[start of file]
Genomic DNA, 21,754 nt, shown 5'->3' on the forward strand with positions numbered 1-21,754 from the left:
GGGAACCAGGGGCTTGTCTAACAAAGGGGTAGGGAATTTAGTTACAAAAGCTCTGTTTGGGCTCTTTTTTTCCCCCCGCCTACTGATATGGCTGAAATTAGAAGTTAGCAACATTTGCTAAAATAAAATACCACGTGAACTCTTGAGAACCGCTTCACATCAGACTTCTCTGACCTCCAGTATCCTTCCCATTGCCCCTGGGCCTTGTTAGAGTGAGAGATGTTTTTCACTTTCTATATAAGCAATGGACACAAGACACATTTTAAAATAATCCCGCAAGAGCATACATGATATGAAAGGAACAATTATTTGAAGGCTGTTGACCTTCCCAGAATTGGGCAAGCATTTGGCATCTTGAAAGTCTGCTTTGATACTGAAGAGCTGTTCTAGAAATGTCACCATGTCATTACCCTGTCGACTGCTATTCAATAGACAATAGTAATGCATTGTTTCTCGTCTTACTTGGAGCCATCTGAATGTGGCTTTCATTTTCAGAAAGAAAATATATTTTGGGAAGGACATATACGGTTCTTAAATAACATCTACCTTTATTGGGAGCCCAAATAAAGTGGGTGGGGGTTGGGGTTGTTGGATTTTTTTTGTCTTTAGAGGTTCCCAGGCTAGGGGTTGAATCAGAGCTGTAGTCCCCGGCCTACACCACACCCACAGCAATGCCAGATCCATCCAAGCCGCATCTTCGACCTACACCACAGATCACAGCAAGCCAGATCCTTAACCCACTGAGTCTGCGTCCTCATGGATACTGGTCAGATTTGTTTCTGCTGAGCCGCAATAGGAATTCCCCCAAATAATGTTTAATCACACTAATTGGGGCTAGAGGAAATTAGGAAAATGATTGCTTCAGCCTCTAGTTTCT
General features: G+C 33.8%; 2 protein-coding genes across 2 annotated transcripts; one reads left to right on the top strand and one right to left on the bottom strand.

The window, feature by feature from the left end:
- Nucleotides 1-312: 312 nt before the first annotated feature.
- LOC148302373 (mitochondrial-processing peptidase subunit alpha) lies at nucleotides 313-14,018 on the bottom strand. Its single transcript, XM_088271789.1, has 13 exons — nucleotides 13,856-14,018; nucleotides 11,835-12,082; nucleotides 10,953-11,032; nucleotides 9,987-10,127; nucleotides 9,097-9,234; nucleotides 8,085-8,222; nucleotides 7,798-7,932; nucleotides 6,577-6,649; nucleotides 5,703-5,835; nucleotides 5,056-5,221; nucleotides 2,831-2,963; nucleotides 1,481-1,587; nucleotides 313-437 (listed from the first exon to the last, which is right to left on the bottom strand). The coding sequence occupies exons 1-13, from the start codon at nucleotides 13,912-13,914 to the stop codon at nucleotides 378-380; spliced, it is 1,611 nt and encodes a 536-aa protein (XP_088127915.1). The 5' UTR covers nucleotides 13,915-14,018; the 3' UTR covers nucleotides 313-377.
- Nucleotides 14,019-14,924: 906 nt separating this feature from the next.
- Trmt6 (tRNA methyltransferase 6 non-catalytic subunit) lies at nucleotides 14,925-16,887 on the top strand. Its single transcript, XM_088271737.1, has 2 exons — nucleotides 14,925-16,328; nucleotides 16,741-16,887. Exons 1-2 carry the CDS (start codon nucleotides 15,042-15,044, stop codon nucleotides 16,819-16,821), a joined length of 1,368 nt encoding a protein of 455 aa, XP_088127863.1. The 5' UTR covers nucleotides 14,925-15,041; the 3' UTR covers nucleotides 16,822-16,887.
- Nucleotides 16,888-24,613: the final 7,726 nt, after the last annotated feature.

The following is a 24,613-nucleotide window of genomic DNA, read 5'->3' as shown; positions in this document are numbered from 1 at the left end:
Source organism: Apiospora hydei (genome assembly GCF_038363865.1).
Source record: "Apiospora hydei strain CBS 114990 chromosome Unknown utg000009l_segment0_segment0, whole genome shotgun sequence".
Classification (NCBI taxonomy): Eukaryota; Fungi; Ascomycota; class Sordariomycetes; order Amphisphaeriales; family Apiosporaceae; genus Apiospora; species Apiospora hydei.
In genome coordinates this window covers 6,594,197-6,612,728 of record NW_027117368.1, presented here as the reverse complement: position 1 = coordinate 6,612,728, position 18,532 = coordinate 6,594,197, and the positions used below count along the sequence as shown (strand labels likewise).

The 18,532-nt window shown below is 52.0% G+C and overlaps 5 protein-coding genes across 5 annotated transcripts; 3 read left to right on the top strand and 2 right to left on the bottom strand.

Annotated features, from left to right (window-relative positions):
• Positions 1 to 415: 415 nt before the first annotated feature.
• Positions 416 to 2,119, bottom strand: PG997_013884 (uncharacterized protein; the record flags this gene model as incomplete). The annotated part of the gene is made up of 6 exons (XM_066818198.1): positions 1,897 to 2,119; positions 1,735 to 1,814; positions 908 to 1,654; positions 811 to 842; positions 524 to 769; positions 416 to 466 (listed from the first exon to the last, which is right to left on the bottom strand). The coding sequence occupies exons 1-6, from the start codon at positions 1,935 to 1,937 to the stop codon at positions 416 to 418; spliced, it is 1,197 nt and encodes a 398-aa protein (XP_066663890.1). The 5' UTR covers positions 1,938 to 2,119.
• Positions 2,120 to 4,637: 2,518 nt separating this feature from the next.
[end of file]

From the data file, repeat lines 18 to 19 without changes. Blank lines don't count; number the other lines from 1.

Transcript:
• Positions 416 to 2,119, bottom strand: PG997_013884 (uncharacterized protein; the record flags this gene model as incomplete). The annotated part of the gene is made up of 6 exons (XM_066818198.1): positions 1,897 to 2,119; positions 1,735 to 1,814; positions 908 to 1,654; positions 811 to 842; positions 524 to 769; positions 416 to 466 (listed from the first exon to the last, which is right to left on the bottom strand). The coding sequence occupies exons 1-6, from the start codon at positions 1,935 to 1,937 to the stop codon at positions 416 to 418; spliced, it is 1,197 nt and encodes a 398-aa protein (XP_066663890.1). The 5' UTR covers positions 1,938 to 2,119.
• Positions 2,120 to 4,637: 2,518 nt separating this feature from the next.